September 28, 2000 09:06am
Anna Nicole Smith Awarded $449.7M
by: Denise Petski
(LOS ANGELES, CA) -- A federal bankruptcy judge awarded former Playboy Playmate of the Year Anna Nicole Smith $449.7 million Wednesday in her claim to the estate of her late billionaire husband, Texas oilman J. Howard Marshall.
U.S. Bankruptcy Judge Samuel Bufford ruled that Marshall's youngest son, E. Pierce Marshall, had deprived Smith ``of her expectancy of an inheritance.''
Her attorney, Philip Boesch Jr., said Smith was ``very pleased'' and believes the ruling ``puts the matter to rest.''
Marshall called the ruling a ``miscarriage of justice'' and said he would appeal.
Bufford's decision came just a day before jury selection was scheduled to begin in probate court in Houston, in a dispute over the validity of Marshall's will, which left all of the oilman's estate to his youngest son. That case pits both Smith and Marshall's disinherited elder son, J. Howard Marshall III, against E. Pierce Marshall.
Smith testified last year that E. Pierce Marshall defrauded her of between $556 million and $820 million she was entitled to as her share of her late husband's estate.
The former model for Playboy, Guess jeans and other magazines and advertisements, was working as a stripper at a topless bar in Houston when she met Marshall. She was 26 and he was 89 when they were married in 1994.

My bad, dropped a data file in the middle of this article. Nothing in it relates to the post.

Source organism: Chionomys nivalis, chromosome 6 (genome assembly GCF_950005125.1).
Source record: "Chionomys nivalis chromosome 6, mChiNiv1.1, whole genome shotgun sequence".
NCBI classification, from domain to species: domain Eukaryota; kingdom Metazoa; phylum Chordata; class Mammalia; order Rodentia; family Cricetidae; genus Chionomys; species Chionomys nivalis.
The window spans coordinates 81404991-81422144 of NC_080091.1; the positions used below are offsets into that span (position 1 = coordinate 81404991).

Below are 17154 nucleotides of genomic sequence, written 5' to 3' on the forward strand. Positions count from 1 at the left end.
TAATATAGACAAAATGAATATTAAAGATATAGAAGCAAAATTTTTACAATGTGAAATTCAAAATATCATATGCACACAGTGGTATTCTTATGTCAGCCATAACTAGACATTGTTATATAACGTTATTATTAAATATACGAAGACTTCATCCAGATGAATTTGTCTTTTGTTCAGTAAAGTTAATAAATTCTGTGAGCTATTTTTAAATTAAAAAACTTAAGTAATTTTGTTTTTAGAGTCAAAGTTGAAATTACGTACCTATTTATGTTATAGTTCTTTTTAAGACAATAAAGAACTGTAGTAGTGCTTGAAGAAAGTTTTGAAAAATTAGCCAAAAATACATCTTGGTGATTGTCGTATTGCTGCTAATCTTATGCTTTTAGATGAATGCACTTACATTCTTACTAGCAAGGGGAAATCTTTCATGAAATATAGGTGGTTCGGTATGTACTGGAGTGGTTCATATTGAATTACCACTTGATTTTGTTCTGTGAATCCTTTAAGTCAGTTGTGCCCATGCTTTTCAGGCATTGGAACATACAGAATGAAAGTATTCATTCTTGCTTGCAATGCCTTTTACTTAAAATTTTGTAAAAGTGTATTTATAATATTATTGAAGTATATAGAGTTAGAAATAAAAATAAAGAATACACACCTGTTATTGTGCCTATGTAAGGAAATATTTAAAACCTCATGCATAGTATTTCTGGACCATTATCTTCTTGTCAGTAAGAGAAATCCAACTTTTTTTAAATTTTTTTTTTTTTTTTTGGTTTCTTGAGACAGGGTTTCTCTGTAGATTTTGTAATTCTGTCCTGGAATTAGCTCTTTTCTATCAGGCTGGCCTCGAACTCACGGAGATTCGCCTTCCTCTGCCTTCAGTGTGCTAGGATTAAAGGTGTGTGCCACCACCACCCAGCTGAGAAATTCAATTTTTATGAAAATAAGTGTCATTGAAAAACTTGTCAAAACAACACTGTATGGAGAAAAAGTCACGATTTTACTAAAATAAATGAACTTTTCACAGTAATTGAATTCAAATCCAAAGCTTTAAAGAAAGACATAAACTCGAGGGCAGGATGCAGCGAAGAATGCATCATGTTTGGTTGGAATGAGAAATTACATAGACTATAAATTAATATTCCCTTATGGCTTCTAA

He died in 1995 at age 90, leaving behind a fortune estimated at as much as $1.6 billion.
Smith, who uses her married name of Vickie Lynn Marshall in court documents, claims her husband intended she would receive half of his estate.
``He wanted to make me happy,'' she testified last year. ``My wish was his command.''
But when he died, Marshall's will bequeathed everything to the younger of his two sons.
Bufford ruled that Marshall promised Smith half his fortune if she would marry him. Smith's expected inheritance was based on her ``widow's election,'' or right to elect against her husband's will, ``which made no provision for her,'' Bufford said.
``This extraordinary decision is a miscarriage of justice that is not supported by the facts and will not stand up on appeal,'' E. Pierce Marshall said in a statement issued Wednesday night. ``We are confident that a Texas jury that is permitted to evaluate all of the evidence in the case will allow my father's clearly stated wishes to be carried out.''
In the Texas probate court case, Smith and Howard Marshall III both insist that the elder Marshall promised them a share of his fortune.
Marhsall's wealth consisted mostly of his ownership of 16 percent of the outstanding shares of Koch Industries Inc., an oil company that is the nation's second largest privately held corporation.
The stock was worth an estimated $1.4 billion at the time of his death. During their marriage, its value rose by $449.7 million, the amount of Wednesday's judgment.